Spain Is A Serious Country

José Luis Rodríguez Zapatero, Spain’s prime minister, said in Davos this week: “We are a serious country and we will fulfil our promises.”

With these words Spain’s Prime Minister sought, during his visit to Davos last week to reassure international investors that Spain, despite the severity of the recession it is currently suffering, and the major challenges facing its banking system, is not about to become another Greece.

Just to prove the point he had Labour Minister Celestino Corbacho and Economy Minister Elena Salgado announce in short order that a) Spanish citizens are going to work two more years each in the longer term, and b) face continuing and sweeping cuts in services and increases in taxes in the short term. The trigger for this rather unexpected show of determination seems to have been the growing danger of contagion from debt crisis worries in Greece, as Spanish 10 year bonds spreads nudged briefly through the 100 base point level over the comparable German benckmark. Unfortunately, enthusiasm for the new-found seriousness doesn’t seem to have lasted long, since this just morning (and only three days after that strong demonstration of will for change) the Spanish press inform us that Elena Salgado – faced with strike threats from the main trade union organisations – is having second thoughts, and is willing to be “flexible”, since the proposal for pension reform, was only that, a proposal which is up for negotiation. Continue reading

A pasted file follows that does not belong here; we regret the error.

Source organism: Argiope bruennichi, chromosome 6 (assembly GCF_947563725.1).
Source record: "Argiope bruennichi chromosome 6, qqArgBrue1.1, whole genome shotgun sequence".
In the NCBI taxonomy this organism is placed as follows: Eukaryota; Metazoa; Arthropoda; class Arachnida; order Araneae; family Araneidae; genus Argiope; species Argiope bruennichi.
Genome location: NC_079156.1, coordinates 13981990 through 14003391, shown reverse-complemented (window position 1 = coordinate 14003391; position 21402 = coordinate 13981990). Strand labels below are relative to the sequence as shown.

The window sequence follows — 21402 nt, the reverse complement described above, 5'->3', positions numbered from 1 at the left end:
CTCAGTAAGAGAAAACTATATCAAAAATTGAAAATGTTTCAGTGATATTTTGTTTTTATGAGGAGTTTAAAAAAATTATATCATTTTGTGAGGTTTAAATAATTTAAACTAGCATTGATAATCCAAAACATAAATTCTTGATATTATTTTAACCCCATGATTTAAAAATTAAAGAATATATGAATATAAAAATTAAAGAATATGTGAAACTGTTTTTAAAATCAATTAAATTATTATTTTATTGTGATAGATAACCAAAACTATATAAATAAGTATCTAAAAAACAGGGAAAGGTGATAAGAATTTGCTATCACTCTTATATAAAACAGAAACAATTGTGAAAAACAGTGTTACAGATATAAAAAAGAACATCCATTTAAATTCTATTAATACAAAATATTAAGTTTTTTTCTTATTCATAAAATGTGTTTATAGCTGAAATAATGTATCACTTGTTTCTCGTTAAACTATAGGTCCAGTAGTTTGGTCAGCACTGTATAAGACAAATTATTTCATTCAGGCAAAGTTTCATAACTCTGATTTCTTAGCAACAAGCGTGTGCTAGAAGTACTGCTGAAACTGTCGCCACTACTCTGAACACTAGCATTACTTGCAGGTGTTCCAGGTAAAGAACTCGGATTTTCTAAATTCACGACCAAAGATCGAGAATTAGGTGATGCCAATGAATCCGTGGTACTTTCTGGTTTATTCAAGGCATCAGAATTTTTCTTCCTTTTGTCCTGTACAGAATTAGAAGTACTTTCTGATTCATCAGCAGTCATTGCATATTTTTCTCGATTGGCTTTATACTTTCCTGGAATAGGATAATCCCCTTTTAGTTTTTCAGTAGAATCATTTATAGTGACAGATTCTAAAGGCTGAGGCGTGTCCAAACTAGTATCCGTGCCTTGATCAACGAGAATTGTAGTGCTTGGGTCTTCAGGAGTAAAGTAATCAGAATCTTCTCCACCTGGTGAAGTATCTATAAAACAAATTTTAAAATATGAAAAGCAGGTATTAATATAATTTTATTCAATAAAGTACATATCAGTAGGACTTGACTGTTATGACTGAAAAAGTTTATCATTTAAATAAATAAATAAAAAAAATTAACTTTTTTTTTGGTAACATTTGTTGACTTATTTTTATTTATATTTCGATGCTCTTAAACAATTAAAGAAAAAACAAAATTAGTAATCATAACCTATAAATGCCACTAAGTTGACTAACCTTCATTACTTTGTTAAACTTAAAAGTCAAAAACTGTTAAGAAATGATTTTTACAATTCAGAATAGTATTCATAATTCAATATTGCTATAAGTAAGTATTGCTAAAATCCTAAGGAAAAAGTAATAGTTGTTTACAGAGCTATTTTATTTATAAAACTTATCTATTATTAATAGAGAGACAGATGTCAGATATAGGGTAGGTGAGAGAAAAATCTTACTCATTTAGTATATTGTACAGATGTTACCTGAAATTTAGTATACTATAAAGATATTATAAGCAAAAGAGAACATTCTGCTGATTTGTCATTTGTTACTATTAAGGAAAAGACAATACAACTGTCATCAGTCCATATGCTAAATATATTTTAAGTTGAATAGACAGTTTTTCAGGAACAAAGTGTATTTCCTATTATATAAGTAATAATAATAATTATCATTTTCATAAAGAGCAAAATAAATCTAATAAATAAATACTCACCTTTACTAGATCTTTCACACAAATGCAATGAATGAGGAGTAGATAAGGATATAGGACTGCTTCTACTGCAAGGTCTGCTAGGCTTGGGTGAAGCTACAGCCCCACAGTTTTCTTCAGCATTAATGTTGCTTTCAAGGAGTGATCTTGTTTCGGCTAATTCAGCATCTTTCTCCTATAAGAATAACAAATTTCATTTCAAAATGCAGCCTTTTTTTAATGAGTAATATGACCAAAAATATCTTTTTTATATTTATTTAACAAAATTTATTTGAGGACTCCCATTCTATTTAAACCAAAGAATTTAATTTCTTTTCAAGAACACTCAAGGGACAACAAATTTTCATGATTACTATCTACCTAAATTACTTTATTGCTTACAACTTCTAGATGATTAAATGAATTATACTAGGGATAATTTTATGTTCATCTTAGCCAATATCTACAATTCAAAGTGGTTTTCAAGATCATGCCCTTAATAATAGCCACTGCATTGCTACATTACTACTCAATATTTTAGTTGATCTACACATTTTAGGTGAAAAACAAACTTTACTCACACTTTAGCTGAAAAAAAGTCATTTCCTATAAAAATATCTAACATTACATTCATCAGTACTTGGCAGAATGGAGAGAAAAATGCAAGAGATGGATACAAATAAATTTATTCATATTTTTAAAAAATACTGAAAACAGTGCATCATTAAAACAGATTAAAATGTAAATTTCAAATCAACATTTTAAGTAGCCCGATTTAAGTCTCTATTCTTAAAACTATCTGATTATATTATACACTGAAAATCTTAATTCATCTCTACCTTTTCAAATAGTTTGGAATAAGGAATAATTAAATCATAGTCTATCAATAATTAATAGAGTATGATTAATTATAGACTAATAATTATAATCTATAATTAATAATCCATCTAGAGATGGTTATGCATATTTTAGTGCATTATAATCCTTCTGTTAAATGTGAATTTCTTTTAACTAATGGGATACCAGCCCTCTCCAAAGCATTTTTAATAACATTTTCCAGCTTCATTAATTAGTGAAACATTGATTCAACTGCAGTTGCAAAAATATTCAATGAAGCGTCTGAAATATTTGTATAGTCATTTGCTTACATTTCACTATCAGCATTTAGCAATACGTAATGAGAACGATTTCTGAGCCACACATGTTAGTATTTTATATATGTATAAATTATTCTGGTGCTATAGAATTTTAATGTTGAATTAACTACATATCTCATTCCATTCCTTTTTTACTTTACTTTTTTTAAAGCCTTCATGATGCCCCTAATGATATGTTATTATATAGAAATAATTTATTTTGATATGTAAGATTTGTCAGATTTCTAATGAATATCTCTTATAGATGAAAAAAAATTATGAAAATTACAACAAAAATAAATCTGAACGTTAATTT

Europe’s friend, George Bush

To anyone who wasn’t immersed in the finer details of the Treaty of Lisbon, January was a confusing month.  Lisbon was supposed to put an end to that rotating presidency of the European Union by establishing a permanent Council presidency headed by Herman Van Rompuy and a high representative for foreign policy, in which case Henry Kissinger’s famous question — if I want to phone Europe, who do I call? — seemed to have been reduced to a fairly small number of people.

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